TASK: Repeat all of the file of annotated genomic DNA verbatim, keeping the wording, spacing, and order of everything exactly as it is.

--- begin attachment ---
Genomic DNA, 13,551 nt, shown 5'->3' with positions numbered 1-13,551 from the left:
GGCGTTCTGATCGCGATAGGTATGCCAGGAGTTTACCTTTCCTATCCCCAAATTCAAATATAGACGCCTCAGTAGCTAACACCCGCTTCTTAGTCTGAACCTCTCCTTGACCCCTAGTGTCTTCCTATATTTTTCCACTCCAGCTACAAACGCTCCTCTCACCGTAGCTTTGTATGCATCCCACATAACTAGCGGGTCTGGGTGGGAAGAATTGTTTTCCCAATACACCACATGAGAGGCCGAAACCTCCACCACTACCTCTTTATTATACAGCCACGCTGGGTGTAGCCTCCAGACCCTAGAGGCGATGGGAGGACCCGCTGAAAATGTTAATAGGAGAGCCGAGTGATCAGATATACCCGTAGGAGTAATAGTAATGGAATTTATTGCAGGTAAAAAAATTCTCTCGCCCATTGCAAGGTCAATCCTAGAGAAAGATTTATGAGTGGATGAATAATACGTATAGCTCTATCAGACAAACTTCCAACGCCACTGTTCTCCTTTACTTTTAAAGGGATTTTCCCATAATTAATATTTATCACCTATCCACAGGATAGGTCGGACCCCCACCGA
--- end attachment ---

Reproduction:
Genomic DNA, 13,551 nt, shown 5'->3' with positions numbered 1-13,551 from the left:
GGCGTTCTGATCGCGATAGGTATGCCAGGAGTTTACCTTTCCTATCCCCAAATTCAAATATAGACGCCTCAGTAGCTAACACCCGCTTCTTAGTCTGAACCTCTCCTTGACCCCTAGTGTCTTCCTATATTTTTCCACTCCAGCTACAAACGCTCCTCTCACCGTAGCTTTGTATGCATCCCACATAACTAGCGGGTCTGGGTGGGAAGAATTGTTTTCCCAATACACCACATGAGAGGCCGAAACCTCCACCACTACCTCTTTATTATACAGCCACGCTGGGTGTAGCCTCCAGACCCTAGAGGCGATGGGAGGACCCGCTGAAAATGTTAATAGGAGAGCCGAGTGATCAGATATACCCGTAGGAGTAATAGTAATGGAATTTATTGCAGGTAAAAAAATTCTCTCGCCCATTGCAAGGTCAATCCTAGAGAAAGATTTATGAGTGGATGAATAATACGTATAGCTCTATCAGACAAACTTCCAACGCCACTGTTCTCCTTTACTTTTAAAGGGATTTTCCCATAATTAATATTTATCACCTATCCACAGGATAGGTCGGACCCCCACCGA